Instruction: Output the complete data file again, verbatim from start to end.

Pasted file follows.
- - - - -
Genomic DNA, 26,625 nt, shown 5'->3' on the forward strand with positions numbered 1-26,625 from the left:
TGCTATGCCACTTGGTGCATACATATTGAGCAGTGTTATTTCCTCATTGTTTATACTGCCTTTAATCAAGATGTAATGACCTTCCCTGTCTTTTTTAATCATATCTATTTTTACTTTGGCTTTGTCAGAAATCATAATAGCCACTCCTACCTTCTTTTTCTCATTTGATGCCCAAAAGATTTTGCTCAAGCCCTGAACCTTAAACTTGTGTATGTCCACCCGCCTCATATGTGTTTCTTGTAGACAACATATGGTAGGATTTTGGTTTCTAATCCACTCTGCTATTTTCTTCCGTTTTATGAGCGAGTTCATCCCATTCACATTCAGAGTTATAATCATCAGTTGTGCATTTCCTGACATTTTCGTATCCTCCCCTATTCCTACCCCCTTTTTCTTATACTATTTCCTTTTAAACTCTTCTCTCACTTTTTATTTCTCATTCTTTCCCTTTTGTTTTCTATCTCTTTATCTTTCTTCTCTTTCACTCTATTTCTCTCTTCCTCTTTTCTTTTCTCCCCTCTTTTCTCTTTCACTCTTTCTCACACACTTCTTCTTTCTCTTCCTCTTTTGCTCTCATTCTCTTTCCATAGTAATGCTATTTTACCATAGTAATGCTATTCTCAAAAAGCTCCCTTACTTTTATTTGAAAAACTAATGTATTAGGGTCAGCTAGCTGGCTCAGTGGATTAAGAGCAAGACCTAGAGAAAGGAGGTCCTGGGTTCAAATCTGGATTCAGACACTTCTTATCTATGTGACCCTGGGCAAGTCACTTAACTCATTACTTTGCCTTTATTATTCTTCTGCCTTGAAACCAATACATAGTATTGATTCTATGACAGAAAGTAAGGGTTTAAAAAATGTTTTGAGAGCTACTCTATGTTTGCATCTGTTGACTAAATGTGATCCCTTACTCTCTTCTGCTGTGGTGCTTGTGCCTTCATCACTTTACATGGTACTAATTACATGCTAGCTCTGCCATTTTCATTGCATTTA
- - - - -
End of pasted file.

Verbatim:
Genomic DNA, 26,625 nt, shown 5'->3' on the forward strand with positions numbered 1-26,625 from the left:
TGCTATGCCACTTGGTGCATACATATTGAGCAGTGTTATTTCCTCATTGTTTATACTGCCTTTAATCAAGATGTAATGACCTTCCCTGTCTTTTTTAATCATATCTATTTTTACTTTGGCTTTGTCAGAAATCATAATAGCCACTCCTACCTTCTTTTTCTCATTTGATGCCCAAAAGATTTTGCTCAAGCCCTGAACCTTAAACTTGTGTATGTCCACCCGCCTCATATGTGTTTCTTGTAGACAACATATGGTAGGATTTTGGTTTCTAATCCACTCTGCTATTTTCTTCCGTTTTATGAGCGAGTTCATCCCATTCACATTCAGAGTTATAATCATCAGTTGTGCATTTCCTGACATTTTCGTATCCTCCCCTATTCCTACCCCCTTTTTCTTATACTATTTCCTTTTAAACTCTTCTCTCACTTTTTATTTCTCATTCTTTCCCTTTTGTTTTCTATCTCTTTATCTTTCTTCTCTTTCACTCTATTTCTCTCTTCCTCTTTTCTTTTCTCCCCTCTTTTCTCTTTCACTCTTTCTCACACACTTCTTCTTTCTCTTCCTCTTTTGCTCTCATTCTCTTTCCATAGTAATGCTATTTTACCATAGTAATGCTATTCTCAAAAAGCTCCCTTACTTTTATTTGAAAAACTAATGTATTAGGGTCAGCTAGCTGGCTCAGTGGATTAAGAGCAAGACCTAGAGAAAGGAGGTCCTGGGTTCAAATCTGGATTCAGACACTTCTTATCTATGTGACCCTGGGCAAGTCACTTAACTCATTACTTTGCCTTTATTATTCTTCTGCCTTGAAACCAATACATAGTATTGATTCTATGACAGAAAGTAAGGGTTTAAAAAATGTTTTGAGAGCTACTCTATGTTTGCATCTGTTGACTAAATGTGATCCCTTACTCTCTTCTGCTGTGGTGCTTGTGCCTTCATCACTTTACATGGTACTAATTACATGCTAGCTCTGCCATTTTCATTGCATTTA